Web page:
If you are concerned you might be diabetic, consult your doctor for a blood test which may measure your glycated hemoglobin (A1C) levels. This type of blood test is far more accurate that over the counter blood testing kits, which can give only a snapshot of your blood sugar levels at that particular moment in time.

Lowering your risk of developing type 2 diabetes

The good news is that you can lower your risk of getting type 2 diabetes with lifestyle changes. If you are a healthy weight, exercise, and eat a healthy balanced diet, that will help control the risk of developing type 2 diabetes. Reducing your daily intake of sugar is also important, as is giving up smoking, and actions to maintain a normal blood pressure.

The really good news is that, according to research from the University of Cambridge UK, if you can reduce your body weight by just 10%, you can actually reverse type 2 diabetes, aka go into remission. As the research study’s leader Hajira Dambha-Miller, PhD, explained:

“We’ve known for some time now that it’s possible to send diabetes into remission using fairly drastic measures such as intensive weight loss programs and extreme calorie restriction. These interventions can be very challenging to individuals and difficult to achieve. But our results suggest that it may be possible to get rid of diabetes, for at least 5 years, with a more modest weight loss of 10 percent. This will be more motivating and hence more achievable for many people.”

Always consult your doctor before undertaking any dietary changes or altering your calorific intake, especially if you are on medications.

Diabetes and older seniors

Managing diabetes in older seniors requires a different approach, according to the Diabetes Canada Clinical Practice Guidelines Expert Committee:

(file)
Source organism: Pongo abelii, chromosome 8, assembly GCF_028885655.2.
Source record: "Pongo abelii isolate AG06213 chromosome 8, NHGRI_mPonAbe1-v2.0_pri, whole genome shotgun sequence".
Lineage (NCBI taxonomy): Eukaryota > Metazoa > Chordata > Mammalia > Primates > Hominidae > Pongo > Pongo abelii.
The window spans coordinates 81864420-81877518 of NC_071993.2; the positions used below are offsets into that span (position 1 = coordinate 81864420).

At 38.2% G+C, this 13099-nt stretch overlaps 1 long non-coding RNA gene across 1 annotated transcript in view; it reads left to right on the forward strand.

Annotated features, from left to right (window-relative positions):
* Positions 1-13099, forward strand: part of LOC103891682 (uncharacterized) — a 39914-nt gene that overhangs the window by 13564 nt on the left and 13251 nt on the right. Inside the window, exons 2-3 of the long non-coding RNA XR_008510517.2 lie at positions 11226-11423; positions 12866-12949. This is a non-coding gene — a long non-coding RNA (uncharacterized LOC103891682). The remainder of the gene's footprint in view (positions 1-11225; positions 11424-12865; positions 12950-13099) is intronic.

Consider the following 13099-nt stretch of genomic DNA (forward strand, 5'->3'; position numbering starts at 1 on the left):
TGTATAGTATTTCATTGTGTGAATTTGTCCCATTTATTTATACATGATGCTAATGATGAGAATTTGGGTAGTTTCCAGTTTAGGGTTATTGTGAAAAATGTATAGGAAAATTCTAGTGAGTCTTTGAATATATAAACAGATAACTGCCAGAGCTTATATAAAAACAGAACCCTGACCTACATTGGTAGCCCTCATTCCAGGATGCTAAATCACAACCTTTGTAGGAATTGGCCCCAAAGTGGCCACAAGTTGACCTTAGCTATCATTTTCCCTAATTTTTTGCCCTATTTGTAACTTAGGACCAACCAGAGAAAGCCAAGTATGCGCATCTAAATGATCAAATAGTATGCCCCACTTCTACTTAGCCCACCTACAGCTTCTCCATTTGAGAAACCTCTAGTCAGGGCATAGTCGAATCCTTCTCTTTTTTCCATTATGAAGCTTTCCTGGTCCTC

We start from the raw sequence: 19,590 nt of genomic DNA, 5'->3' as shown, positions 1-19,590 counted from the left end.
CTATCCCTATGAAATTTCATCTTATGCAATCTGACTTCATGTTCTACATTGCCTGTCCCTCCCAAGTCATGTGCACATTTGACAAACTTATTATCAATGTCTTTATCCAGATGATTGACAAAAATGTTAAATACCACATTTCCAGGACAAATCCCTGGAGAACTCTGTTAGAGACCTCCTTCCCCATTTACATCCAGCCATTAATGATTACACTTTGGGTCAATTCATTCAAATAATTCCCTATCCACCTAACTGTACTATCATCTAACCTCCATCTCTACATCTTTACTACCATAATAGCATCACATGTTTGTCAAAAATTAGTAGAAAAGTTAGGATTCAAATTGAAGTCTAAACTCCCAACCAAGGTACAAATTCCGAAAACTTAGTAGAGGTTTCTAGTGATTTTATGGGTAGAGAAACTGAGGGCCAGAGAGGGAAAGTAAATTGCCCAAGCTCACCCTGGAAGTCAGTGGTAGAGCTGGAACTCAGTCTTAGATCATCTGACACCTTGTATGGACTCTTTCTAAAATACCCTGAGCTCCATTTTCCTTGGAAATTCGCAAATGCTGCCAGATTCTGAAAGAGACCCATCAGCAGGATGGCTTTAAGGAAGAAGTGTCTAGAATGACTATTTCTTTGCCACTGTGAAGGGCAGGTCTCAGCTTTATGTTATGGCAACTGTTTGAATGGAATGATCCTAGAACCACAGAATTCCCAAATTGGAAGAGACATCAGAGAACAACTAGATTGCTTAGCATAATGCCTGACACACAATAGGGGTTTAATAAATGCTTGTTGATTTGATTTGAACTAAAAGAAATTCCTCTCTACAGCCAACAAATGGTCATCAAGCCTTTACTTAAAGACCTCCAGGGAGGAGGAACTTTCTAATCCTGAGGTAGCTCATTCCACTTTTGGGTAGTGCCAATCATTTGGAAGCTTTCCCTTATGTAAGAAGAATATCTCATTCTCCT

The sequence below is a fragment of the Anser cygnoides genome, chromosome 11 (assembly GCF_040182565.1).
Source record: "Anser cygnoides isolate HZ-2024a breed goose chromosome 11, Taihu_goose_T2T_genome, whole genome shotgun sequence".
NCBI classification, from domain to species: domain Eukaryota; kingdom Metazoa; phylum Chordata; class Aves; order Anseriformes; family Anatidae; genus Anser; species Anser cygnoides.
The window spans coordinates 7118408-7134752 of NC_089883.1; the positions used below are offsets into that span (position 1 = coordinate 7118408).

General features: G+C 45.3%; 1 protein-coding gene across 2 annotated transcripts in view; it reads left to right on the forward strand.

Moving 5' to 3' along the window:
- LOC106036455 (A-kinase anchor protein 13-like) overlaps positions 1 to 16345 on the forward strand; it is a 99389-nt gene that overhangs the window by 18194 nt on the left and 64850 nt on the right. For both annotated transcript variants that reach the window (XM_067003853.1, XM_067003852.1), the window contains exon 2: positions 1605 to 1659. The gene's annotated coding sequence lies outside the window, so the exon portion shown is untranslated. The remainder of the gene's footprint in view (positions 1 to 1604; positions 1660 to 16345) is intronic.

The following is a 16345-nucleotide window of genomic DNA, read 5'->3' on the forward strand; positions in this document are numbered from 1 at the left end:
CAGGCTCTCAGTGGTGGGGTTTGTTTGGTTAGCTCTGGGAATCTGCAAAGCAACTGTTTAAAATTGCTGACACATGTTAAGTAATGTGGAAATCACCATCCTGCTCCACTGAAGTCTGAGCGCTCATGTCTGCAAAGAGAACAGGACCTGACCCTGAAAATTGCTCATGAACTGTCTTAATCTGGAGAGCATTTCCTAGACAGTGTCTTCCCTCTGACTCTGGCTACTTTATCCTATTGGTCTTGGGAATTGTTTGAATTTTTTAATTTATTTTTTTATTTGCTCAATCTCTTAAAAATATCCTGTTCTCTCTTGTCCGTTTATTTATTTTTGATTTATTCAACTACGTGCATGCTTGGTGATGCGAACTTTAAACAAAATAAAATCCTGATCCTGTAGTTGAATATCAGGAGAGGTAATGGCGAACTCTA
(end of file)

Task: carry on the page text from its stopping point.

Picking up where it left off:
“No two older people are alike and every older person with diabetes needs a customized diabetes care plan. What works for 1 individual may not be the best course of treatment for another. Some older people are healthy and can manage their diabetes on their own, while others may have 1 or more diabetes complications. Others may be frail, have memory loss and/or have several chronic diseases in addition to diabetes.”

That’s why it’s important to consult your doctor and local diabetes care team so you get the best care plan for you.

Diabetic foot care for seniors

One of the effects of type 2 diabetes is nerve damage, which can result in loss of feeling in your feet. As a result, you may not notice if your feet are cut, bruised or your shoes are rubbing your skin.

That’s where our caregiver team can help, offering regular checks on your feet as part of a personal care plan. As part of regular bathing and washing, your caregiver can monitor your feet, ensure they are clean and dry after every shower, and apply a moisturizing cream if required. If your caregiver is concerned about your feet, they can advise you to seek medical attention or treatment at a specialist foot clinic.

Homecare and diabetes care

Every day, nearly 9% of Canadians live with diabetes, managing their condition so they can enjoy life to the full. At Vytality at Home, we can support you with home care services that help you manage the challenges of living with diabetes.

As part of regular homecare visits, our caregivers can help with:

  • healthy meal planning and preparation
  • topping up drinks to ensure you stay hydrated
  • encouraging and facilitating an active lifestyle including outing and walks
  • monitoring and maintaining foot hygiene and health
  • looking out for signs of hypoglycaemia in your loved ones such as confusion, headaches, self-care difficulties, loss of appetite, and unusual changes in behaviour
  • monitoring blood glucose and administering medications when required
Looking for homecare for a senior with diabetes?

We’re here to help:

539, 5940 Macleod Trail SWCalgary, AB